The Art Of Dirtbagging: 6 Benefits Of Putting Adventure First

Poop in the woods and bike through the rain to increase your happiness.

By: Tara McHugh

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Dirtbags are people that forsake the comforts of home and material belongings to pursue their passion. The classic example is the dirtbag climber that lives out of their van and thinks tortillas with peanut butter is an acceptable dinner. Or if you're Yvon Choinard, the rock climbing pioneer, Patagonia founder and all around badass, you eat cat food. Choinard spent a summer in Yosemite climbing big walls and eating cat food because it was cheap. True story. Dirtbags aren't limited to the climbing community. They're surfers in search of the perfect wave, people that bicycle across continents, or spend their winters snowboarding. They all share a love of the outdoors and a willingness to make sacrifices to realize this. Dirtbags live simply and save money by sleeping in tents and making their own food so they can spend everything doing what they love. The lifestyle is an art that requires a desire for adventure, being okay with not showering for an undetermined amount of time, and letting go.

Traveling is good for you. Exploring foreign land breaks down stereotypes as you learn about new cultures. Solo backpacking builds confidence while developing social skills. A weekend getaway to the beach reduces stress and recharges you. Whether it’s with friends or alone, for a week or a year, the benefits of travel are endless.

We travel like dirtbags. This means a lot of pasta, sleeping in tents, bathing in the river and having as much fun as possible. It includes all the aforementioned benefits of travel and more. Dirtbagging is an art that combines the best of slow travel, environmentalism, and simple living. While not everyone is cut out for this lifestyle, we think it’s rad. Here’s why:

5 Ways I funded My Three Month Tour Of The National Parks | Photo: Josh Packer

1. It’s Cheap

Dirtbags live frugally so they can spend more time and money doing what they love. There’s logic in pursuing your passion. Studies show that spending your money on experiences rather than material goods increases your happiness. Your memories last longer than the temporary satisfaction you get from shopping. Climbing Cathedral Peak is good for your health, Gucci is not.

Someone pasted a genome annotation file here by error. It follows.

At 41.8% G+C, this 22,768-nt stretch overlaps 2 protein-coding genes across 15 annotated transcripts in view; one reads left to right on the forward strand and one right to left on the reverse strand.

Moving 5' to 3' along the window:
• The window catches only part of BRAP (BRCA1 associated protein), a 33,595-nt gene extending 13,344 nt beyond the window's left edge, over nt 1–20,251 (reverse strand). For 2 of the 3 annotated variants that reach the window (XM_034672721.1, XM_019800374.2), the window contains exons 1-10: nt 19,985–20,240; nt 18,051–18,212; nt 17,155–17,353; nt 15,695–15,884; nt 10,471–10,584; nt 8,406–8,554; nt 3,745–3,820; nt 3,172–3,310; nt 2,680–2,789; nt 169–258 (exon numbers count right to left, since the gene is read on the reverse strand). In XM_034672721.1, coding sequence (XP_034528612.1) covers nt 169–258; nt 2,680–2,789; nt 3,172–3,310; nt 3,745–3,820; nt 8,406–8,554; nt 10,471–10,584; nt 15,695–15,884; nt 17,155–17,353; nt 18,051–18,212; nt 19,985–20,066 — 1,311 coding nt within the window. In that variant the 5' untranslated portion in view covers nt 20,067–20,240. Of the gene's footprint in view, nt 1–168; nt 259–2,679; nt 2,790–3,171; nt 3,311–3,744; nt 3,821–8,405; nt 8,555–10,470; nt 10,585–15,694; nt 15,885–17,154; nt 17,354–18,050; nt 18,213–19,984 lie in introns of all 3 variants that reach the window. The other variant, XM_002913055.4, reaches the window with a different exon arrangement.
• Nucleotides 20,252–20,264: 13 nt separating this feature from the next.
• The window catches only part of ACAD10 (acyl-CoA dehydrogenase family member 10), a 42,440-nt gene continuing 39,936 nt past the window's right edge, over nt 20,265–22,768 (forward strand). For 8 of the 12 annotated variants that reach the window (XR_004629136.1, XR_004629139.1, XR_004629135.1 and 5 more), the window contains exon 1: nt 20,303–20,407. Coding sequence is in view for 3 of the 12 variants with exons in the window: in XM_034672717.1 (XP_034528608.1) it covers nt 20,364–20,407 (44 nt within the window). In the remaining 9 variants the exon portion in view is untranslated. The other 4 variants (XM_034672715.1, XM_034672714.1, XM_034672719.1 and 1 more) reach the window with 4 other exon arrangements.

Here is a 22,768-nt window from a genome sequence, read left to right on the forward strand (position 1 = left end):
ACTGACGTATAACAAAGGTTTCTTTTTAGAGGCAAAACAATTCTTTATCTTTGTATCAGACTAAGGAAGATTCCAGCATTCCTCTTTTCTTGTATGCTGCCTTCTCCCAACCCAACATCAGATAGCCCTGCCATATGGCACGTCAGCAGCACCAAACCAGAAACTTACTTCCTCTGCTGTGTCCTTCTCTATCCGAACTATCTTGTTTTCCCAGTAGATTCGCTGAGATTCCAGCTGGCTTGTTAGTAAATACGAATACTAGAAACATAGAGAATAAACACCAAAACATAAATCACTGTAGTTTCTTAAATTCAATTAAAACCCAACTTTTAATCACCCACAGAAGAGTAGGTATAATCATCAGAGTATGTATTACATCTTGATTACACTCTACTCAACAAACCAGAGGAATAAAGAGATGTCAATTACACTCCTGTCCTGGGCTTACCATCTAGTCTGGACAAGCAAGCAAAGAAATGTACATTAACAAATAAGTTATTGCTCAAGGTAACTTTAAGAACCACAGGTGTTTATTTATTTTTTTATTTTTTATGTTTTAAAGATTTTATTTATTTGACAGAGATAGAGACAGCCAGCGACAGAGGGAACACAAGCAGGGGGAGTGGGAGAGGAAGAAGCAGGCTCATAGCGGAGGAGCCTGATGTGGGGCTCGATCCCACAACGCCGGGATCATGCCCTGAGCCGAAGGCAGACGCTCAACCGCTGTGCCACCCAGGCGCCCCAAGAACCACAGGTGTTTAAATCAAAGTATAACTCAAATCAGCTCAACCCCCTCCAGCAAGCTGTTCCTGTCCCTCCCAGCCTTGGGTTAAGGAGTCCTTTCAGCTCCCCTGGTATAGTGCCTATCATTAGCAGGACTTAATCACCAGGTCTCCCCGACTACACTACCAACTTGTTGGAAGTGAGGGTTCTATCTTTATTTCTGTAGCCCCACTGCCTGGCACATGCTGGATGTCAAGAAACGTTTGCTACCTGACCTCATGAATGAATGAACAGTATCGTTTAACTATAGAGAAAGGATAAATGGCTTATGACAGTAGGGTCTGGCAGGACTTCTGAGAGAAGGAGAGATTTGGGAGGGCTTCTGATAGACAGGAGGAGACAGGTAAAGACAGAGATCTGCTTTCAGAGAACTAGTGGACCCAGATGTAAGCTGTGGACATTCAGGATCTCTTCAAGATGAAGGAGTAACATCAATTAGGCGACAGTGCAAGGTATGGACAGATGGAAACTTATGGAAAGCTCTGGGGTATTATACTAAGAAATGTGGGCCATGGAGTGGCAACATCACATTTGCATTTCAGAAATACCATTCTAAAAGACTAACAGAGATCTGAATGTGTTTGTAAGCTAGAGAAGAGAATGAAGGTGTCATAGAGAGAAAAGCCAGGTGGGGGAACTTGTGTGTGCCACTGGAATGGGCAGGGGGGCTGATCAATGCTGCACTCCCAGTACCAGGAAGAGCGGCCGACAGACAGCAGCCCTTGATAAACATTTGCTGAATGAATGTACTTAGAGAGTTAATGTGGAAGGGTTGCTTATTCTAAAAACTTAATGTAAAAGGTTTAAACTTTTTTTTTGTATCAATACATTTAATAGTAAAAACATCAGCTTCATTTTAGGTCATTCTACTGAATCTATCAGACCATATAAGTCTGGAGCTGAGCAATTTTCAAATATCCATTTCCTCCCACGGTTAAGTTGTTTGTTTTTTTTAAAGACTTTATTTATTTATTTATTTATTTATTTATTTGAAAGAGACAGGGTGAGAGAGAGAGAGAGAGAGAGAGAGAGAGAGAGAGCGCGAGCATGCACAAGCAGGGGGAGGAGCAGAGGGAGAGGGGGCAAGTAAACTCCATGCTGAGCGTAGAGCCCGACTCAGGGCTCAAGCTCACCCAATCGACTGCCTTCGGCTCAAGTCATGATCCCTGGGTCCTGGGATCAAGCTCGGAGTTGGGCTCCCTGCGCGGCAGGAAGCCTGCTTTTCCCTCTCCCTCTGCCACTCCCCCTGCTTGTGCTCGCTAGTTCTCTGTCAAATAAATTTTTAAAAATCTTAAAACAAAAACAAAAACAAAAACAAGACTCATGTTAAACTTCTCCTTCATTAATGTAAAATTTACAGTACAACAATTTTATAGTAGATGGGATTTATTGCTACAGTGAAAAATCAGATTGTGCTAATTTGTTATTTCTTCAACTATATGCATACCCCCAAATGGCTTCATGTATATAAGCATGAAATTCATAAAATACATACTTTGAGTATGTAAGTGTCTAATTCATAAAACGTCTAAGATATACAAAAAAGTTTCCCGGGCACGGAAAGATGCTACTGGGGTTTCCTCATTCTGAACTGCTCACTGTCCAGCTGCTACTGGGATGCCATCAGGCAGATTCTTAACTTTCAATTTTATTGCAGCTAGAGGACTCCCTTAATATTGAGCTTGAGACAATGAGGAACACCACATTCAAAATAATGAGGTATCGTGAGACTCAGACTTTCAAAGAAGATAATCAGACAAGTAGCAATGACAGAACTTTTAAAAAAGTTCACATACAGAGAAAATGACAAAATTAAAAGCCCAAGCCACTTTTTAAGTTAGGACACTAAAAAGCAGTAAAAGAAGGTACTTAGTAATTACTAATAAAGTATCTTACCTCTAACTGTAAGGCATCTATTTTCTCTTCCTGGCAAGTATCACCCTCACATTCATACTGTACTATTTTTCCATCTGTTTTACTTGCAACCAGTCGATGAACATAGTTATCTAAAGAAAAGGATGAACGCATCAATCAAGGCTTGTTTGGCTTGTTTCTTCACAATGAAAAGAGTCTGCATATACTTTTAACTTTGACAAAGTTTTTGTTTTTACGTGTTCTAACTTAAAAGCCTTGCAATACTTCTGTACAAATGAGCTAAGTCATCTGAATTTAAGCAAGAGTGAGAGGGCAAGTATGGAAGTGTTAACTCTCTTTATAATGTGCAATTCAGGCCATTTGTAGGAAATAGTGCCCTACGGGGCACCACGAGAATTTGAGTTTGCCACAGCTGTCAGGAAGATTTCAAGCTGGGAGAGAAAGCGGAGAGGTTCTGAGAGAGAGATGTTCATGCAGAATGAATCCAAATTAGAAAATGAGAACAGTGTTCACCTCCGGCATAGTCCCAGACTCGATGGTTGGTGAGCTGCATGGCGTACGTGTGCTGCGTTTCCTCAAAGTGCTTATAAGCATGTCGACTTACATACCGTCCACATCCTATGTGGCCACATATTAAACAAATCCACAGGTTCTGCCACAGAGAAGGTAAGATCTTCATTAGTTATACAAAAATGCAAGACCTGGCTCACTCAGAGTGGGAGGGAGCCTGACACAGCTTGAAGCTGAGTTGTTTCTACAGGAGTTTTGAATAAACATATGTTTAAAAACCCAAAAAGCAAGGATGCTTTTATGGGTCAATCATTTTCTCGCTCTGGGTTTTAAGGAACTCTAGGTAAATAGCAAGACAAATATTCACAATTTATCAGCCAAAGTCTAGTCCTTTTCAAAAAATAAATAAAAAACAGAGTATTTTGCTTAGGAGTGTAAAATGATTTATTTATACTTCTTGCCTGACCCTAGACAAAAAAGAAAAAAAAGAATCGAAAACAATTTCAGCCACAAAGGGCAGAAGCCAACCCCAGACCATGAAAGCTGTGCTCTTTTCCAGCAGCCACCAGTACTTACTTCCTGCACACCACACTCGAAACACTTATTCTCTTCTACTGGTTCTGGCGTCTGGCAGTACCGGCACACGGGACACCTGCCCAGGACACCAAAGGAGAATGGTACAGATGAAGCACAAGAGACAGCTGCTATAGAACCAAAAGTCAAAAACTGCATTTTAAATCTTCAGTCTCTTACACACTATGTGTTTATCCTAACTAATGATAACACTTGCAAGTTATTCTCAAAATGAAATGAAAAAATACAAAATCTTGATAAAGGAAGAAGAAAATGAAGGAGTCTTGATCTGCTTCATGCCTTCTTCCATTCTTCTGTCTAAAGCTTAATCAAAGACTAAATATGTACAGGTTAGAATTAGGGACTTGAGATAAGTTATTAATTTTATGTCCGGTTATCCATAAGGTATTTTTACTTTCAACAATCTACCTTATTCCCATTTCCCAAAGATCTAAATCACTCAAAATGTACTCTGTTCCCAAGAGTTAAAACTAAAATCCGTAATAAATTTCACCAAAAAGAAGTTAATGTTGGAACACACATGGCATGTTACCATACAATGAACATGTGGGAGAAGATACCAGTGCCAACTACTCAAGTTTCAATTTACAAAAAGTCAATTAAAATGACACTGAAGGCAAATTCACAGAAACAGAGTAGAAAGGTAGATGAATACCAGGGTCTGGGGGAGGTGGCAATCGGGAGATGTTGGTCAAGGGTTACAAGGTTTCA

2. Reduced Impact

This lifestyle is inherently good for the environment. We use less energy, consume fewer resources and minimize our waste. Over 50% of food in the world ends up in the trash. Food is never wasted with dirtbags. We will eat your scraps, eat food off the floor and lick the bowl clean. Our favorite modes of transportation like biking and kayaking burn fat opposed to fossil fuels. If a dirtbag does have a car it usually doubles as their house with a parking lot for a front porch and crag for a garden. We don’t have expensive heating bills because we sit around the campfire and drink tea to keep warm. The next time you’re thinking about taking a really long shower, get naked with your friends instead and go skinny dipping in the river. Do it for the environment.

3. Nature Heals

There’s something about staring up at the mountains and realizing we’re all little pipsqueaks. Being in nature gives you perspective and invites you into the present moment by engaging your senses. Observe a spider. He’s not worrying about taxes or how many Instagram followers he has, he’s just chilling and spinning his web. Forget surfing the web, go surf some waves!

4. Simple Living

When we live out of our backpacks, it’s impractical to carry around everything we own but it becomes clear how much we don’t need. We travel with the bare necessities and find that that’s enough. Decluttering your life of unnecessary material goods and distractions gives you mental clarity and the freedom to do what you want. Cultivate contentment spending time doing what you love with the people you care about.

Why You Should Embrace The Art Of Slow Travel | Photo: Christin Healey

5. Slow Travel

Rather than rushing from one place to the next checking off boxes, we move like sloths. Traveling slowly gives us a better sense of the place we’re in and time to connect to our surroundings. We avoid organized tours and don’t rely on guidebooks to tell us where to eat and sleep. We interact with the people we meet along the way and eat street food because it’s cheap, supports the community, and its a great way to experience the local culture. The next time you’re in a strange land talk to the people that live there for tips on what to do because they know it best.

6. Character Building

In early 2015 I went on a three month bike trip across Europe. It was awesome but I questioned my sanity on a daily basis. Biking through the rain for the tenth day straight, up steep hills with scraped knees, and with wet socks on because I accidentally left them outside really sucked. However, it made me a better person. It toughened me up, made me more adaptable and resourceful. I’d go so far as to say even pooping in the woods increased my happiness as it made me more grateful for when I did have a porcelain throne. 

Don’t read this and think aww man I wish I could do that. Because you can. You don’t have to have a lot of money or brass balls to go on an adventure. You just gotta do it. Fear can suck it, the cubicle can wait, quit yo’ bitchin' and get on that bike.

Cover photo: Bo Baumgartner

Please respect the places you find on The Outbound.

Always practice Leave No Trace ethics on your adventures. Be aware of local regulations and don't damage these amazing places for the sake of a photograph.